San Antonio City Council members debating how to spend an extra $75 million windfall from the city’s CPS Energy revenue want to direct the money toward residents who need it the most — not big businesses.

A plan proposed by city staff last week would give CPS Energy customers a credit on their October bill in the amount of 13.3% of their July bill. For residential customers with an average bill of $230, the credit would be about $31.

For roughly 85,500 small commercial customers with July bills averaging $850, the city estimated they would receive a credit of $113. Large commercial customers averaging July bills of $750,000, meanwhile, would receive a total of $4 million in credit, according to city estimates.

Taken to the council for debate Tuesday, members said they want to explore options that would focus the city’s surplus on residential customers, in particular those who have struggled to pay their utility bills in the past.

“My challenge with the rebate is … it’s really not targeted to people who need that assistance the most,” said Mayor Ron Nirenberg. “I know there’s a lot of folks out there who feel the same way about this.”

The council was presented last week with details of the city’s surplus from CPS Energy revenue and city staff’s recommendation to put $45 million toward customer credits. Another $5 million would be set aside to help people who are behind on their bills, while the remaining $25 million would go toward other projects.

While members arrived Tuesday with a host of proposals to spend the money on projects ranging from climate mitigation to street repairs to domestic violence assistance, many acknowledged it was unlikely the city could now backtrack on a rebate plan residents have already heard about and like.

“I’ve heard loud and clear from my residents that they want that money back,” said Councilwoman Adriana Rocha Garcia (D4), who had originally proposed spending the money on streets.

“My residents are just a few short dollars away sometimes from becoming homeless, or from losing the ability to pay for utilities, so I really take that into consideration,” she added.

Deputy Chief Financial Officer Troy Elliott opened Tuesday’s work session with a presentation focusing specifically on the potential credits for both residential and commercial customers.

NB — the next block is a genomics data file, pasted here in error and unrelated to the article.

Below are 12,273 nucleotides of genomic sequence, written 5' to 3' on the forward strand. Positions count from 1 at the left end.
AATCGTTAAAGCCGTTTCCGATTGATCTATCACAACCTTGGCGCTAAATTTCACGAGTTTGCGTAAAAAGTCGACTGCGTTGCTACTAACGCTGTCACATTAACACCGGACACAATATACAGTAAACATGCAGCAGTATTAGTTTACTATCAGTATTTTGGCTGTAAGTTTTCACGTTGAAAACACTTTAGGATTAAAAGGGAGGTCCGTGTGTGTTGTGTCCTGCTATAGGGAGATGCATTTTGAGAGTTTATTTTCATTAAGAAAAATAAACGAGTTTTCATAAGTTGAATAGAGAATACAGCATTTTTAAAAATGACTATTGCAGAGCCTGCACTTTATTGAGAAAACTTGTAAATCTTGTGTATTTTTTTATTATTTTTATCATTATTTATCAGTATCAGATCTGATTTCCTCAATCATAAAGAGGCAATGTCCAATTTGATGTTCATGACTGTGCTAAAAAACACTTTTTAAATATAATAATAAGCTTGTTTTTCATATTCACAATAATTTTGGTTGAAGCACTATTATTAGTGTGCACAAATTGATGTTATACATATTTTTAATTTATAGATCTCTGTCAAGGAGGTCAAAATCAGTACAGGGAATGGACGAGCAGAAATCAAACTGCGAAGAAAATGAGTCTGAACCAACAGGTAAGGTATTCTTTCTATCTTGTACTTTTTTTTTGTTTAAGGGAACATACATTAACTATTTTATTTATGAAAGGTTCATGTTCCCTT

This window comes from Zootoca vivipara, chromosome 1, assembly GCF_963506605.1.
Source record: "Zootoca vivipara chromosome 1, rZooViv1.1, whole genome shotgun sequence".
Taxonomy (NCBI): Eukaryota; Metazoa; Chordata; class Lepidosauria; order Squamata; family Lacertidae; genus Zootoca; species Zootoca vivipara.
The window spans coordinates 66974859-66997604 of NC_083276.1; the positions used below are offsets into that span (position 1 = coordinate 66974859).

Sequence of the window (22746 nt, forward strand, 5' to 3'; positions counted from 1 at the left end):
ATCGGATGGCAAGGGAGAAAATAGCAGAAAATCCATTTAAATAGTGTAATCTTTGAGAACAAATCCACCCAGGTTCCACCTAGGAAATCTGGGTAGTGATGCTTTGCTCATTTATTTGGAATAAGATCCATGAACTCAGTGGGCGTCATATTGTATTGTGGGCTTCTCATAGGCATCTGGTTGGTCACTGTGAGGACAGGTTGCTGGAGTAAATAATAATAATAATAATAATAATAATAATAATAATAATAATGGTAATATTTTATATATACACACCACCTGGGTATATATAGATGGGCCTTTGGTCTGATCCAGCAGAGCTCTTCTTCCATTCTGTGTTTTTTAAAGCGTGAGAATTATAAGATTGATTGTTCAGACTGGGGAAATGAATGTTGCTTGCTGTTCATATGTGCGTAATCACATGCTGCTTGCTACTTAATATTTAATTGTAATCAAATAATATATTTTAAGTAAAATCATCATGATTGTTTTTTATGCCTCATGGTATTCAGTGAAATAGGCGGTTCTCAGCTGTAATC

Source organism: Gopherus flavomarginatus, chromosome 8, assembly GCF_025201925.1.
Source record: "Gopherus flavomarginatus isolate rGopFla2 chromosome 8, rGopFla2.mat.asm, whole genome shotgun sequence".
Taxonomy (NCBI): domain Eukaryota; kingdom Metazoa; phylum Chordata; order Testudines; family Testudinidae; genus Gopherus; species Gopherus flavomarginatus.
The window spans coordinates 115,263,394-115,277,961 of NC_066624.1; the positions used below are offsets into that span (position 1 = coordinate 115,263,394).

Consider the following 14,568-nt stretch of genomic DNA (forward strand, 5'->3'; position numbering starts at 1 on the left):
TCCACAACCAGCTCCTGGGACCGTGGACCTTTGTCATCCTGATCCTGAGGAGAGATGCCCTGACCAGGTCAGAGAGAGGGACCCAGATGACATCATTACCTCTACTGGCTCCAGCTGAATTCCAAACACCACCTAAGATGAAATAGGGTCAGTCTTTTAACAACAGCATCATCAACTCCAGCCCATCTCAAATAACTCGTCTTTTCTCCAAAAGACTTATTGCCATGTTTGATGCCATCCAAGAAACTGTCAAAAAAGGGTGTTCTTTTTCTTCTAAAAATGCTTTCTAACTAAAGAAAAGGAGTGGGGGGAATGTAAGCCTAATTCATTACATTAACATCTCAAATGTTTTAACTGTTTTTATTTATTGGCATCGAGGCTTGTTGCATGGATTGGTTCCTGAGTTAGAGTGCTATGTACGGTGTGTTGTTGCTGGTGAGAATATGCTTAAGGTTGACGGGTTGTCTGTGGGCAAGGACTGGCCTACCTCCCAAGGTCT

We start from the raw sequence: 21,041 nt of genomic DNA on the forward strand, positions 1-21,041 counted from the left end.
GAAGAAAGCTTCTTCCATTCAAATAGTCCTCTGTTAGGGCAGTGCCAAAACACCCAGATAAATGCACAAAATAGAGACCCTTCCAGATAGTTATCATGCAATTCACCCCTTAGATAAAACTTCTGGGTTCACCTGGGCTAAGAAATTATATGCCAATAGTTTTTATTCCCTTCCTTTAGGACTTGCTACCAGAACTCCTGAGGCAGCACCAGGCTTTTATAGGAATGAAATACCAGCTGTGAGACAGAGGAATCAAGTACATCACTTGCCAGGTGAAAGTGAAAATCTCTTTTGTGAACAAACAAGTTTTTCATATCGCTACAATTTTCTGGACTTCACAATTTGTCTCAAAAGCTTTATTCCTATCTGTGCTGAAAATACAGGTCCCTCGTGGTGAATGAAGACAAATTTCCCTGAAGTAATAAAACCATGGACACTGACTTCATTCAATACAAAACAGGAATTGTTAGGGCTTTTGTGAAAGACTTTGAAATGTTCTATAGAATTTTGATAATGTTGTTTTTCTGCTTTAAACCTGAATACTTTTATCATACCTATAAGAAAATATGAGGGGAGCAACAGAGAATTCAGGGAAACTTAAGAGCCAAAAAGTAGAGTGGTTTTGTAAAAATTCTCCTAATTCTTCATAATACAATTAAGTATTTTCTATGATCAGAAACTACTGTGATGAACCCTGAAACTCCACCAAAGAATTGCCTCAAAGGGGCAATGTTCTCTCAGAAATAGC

Troy Elliott, San Antonio's deputy chief financial officer, presents to City Council members the details of a $75 million budget surplus from CPS Energy on Tuesday.
Troy Elliott, San Antonio’s deputy chief financial officer, presents to City Council the details of a $75 million budget surplus from CPS Energy on Tuesday. Credit: Nick Wagner / San Antonio Report

Residential customers would account for $26 million of the $45 million in rebates, across roughly 834,000 customers. About 87,600 commercial customers would account for the rest of the $45 million, for bills ranging an average of $850 to $750,000.

“As a city where we prioritize living wages and equity and things like that,” said Councilwoman Phyllis Viagran (D3), “I see at least 40 businesses getting over $100,000.”

City staff is skeptical about the idea of picking and choosing who gets the money.

“The boundaries that we have to work with in terms of a regulatory framework [require] that all ratepayers have to be treated equally, in uniform,” Elliott said of the city’s proposal.

Faced with the raw numbers of what big businesses would receive, however, council members were clear they wanted the money to go elsewhere.

Councilman John Courage (D9) said he wants the city to distribute the rebate in cash to residential CPS Energy customers who live in San Antonio, as opposed to a bill credit. In doing so, he suggested the city could avoid the legal requirements that prevent CPS Energy from offering different rates to various types of customers.

“It might cost us $1 million dollars to send out checks to 570,000 people, but still that money goes to people who live in the city who need it,” said Courage.

Nirenberg asked CPS Energy interim President and CEO Rudy Garza whether customers could voluntarily forgo their rebate to help other customers who are behind on their bills.

“It’s going to take some work but my team is committed to figuring it out,” Garza said.

Councilwoman Teri Castillo (D5) proposed using the money to clear the debt of customers in the utility’s Critical Care program, for those who rely on electrically operated medical equipment. CPS Energy estimates that’s a total of about $6.8 million.

CPS Energy is a financial supporter of the San Antonio Report. For a full list of business members, click here.

Andrea Drusch writes about local government for the San Antonio Report. She's covered politics in Washington, D.C., and Texas for the Fort Worth Star-Telegram, National Journal and Politico.